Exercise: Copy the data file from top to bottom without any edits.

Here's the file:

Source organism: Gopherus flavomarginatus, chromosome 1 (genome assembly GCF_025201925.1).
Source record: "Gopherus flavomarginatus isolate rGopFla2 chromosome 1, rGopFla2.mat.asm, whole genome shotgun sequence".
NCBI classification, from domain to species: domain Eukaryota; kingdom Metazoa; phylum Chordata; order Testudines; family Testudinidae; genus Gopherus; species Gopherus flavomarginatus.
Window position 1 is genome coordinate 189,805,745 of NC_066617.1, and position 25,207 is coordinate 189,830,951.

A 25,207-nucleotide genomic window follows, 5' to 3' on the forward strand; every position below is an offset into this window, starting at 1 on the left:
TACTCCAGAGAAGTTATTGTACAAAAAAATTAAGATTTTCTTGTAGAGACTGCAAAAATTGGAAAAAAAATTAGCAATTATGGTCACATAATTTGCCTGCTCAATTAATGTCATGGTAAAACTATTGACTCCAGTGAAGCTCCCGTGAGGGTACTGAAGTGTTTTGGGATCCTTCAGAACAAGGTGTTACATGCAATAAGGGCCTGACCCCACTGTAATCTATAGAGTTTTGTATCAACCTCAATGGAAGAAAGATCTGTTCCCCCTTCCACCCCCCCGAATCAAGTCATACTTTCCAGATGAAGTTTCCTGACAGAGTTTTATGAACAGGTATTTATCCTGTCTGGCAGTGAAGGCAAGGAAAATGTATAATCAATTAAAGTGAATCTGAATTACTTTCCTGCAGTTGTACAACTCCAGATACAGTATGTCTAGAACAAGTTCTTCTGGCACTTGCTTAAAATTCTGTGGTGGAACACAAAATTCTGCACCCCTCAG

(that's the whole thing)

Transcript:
Source organism: Gopherus flavomarginatus, chromosome 1 (genome assembly GCF_025201925.1).
Source record: "Gopherus flavomarginatus isolate rGopFla2 chromosome 1, rGopFla2.mat.asm, whole genome shotgun sequence".
NCBI classification, from domain to species: domain Eukaryota; kingdom Metazoa; phylum Chordata; order Testudines; family Testudinidae; genus Gopherus; species Gopherus flavomarginatus.
Window position 1 is genome coordinate 189,805,745 of NC_066617.1, and position 25,207 is coordinate 189,830,951.

A 25,207-nucleotide genomic window follows, 5' to 3' on the forward strand; every position below is an offset into this window, starting at 1 on the left:
TACTCCAGAGAAGTTATTGTACAAAAAAATTAAGATTTTCTTGTAGAGACTGCAAAAATTGGAAAAAAAATTAGCAATTATGGTCACATAATTTGCCTGCTCAATTAATGTCATGGTAAAACTATTGACTCCAGTGAAGCTCCCGTGAGGGTACTGAAGTGTTTTGGGATCCTTCAGAACAAGGTGTTACATGCAATAAGGGCCTGACCCCACTGTAATCTATAGAGTTTTGTATCAACCTCAATGGAAGAAAGATCTGTTCCCCCTTCCACCCCCCCGAATCAAGTCATACTTTCCAGATGAAGTTTCCTGACAGAGTTTTATGAACAGGTATTTATCCTGTCTGGCAGTGAAGGCAAGGAAAATGTATAATCAATTAAAGTGAATCTGAATTACTTTCCTGCAGTTGTACAACTCCAGATACAGTATGTCTAGAACAAGTTCTTCTGGCACTTGCTTAAAATTCTGTGGTGGAACACAAAATTCTGCACCCCTCAG